Pustular psoriasis may cause severe itching on the knees and elbows. Know its causes, symptoms and prevention.
Can pustular psoriasis cause infection? Pustular psoriasis is a skin condition that causes red, scaly skin patches. It can occur anywhere on the body, but it is often found around the knees and elbows. Psoriasis can happen to anyone at any age. But at the age of 15 to 35, people are more prone to pustular psoriasis. At the same time, this situation is seen less in children below ten years (but whenever it happens, it takes terrible form). Keep in mind that psoriasis is neither an infection nor contagious. It can manifest in various ways. Most people have it in the form of psoriasis, which produces white, non-infectious pus-filled blisters. Let's know about this disease and its symptoms and ways to avoid them.
Why does pustular psoriasis happen?
Psoriasis is an autoimmune disease, which may occur due to the weakening of your immune system or any problem in white blood cells. There are other reasons for this:
- Medications, such as steroids
- Something that irritates your skin, such as topical creams or a wrong makeup product
- Too much exposure to the sun
- Bacterial infection
- Gene mutations in one of the two specific genes (IL36RN or CARD14) it can cause/trigger a flare to stop.
Pustular psoriasis may occur in conjunction with other types of psoriasis, such as plaque psoriasis. It can happen in any particular area such as hands, feet, thigh and waist (or other parts of the body, but rarely seen on the face). It usually occurs with the first few small rashes, and then within a few hours, continuous pus can also form large blisters. These blisters eventually become brown and crusty. After they are peeled, the skin may appear shiny or crusted.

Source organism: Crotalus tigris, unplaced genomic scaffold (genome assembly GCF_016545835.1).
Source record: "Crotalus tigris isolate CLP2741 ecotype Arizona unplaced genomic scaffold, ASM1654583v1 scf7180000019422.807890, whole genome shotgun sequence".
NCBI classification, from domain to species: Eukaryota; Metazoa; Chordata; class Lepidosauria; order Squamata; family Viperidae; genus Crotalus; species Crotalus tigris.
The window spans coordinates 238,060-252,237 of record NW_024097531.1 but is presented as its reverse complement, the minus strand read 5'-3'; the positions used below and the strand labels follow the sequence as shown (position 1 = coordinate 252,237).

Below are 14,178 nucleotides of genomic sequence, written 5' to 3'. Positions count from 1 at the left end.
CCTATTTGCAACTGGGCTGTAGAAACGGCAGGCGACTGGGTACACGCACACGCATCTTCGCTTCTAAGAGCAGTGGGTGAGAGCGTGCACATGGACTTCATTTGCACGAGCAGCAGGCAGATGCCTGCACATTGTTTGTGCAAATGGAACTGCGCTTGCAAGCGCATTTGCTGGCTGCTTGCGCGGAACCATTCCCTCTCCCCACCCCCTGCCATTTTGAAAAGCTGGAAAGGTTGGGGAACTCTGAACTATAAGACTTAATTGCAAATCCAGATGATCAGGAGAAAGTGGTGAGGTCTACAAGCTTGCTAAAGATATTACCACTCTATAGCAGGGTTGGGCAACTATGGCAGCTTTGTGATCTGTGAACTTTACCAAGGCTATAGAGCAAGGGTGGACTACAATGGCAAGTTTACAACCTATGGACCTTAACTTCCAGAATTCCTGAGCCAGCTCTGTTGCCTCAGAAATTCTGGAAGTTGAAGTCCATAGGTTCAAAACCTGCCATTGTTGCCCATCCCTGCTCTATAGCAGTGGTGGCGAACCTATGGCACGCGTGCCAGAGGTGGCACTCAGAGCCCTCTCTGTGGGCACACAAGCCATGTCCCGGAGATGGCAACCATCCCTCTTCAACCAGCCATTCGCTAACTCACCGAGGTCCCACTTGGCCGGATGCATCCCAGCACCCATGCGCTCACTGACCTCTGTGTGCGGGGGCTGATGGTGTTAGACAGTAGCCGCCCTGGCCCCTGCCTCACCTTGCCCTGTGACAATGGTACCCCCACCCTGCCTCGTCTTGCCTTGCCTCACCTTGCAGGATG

Types of pustular psoriasis
Talking about the type of pustular psoriasis, there are three types, depending on the speed of blisters. It also determines how fast those rashes will pop up.
- Palmoplantar pustulosis (PPP): Blisters are formed on small areas of the body, usually on the palms or soles of the feet. These pus-filled spots may be brown, peel off, or crust on top. In this case, the skin may burst. It is seen more in those who smoke a lot.
- Euro psoriasis: These small, excruciating wounds pop up on the fingers or toes. The pain can make it harder to use your fingers or toes. In rare cases, it can cause a nail loss.
- General psoriasis: These red and painful skin spots appear on a wide area of the body and end up as pus-filled blisters. Fever, chills, dehydration, nausea, weak muscles, headaches, joint pain, a rapid pulse or weight loss may occur.
Treatment of pustular psoriasis
- Talking about the treatment of pustular psoriasis, first of all, stop smoking.
- To treat pustular psoriasis first use a steroid cream. Coal tar or salicylic acid cream may also help.
- Wear cotton clothes.
- Seek the help of your doctor to treat PPP and outbreak of acropustulosis.
- Avoid swelling of the skin or inflammation of the skin.
- Treatment includes some medicines such as corticosteroids, retinoid, anthralin, vitamin D, etc.
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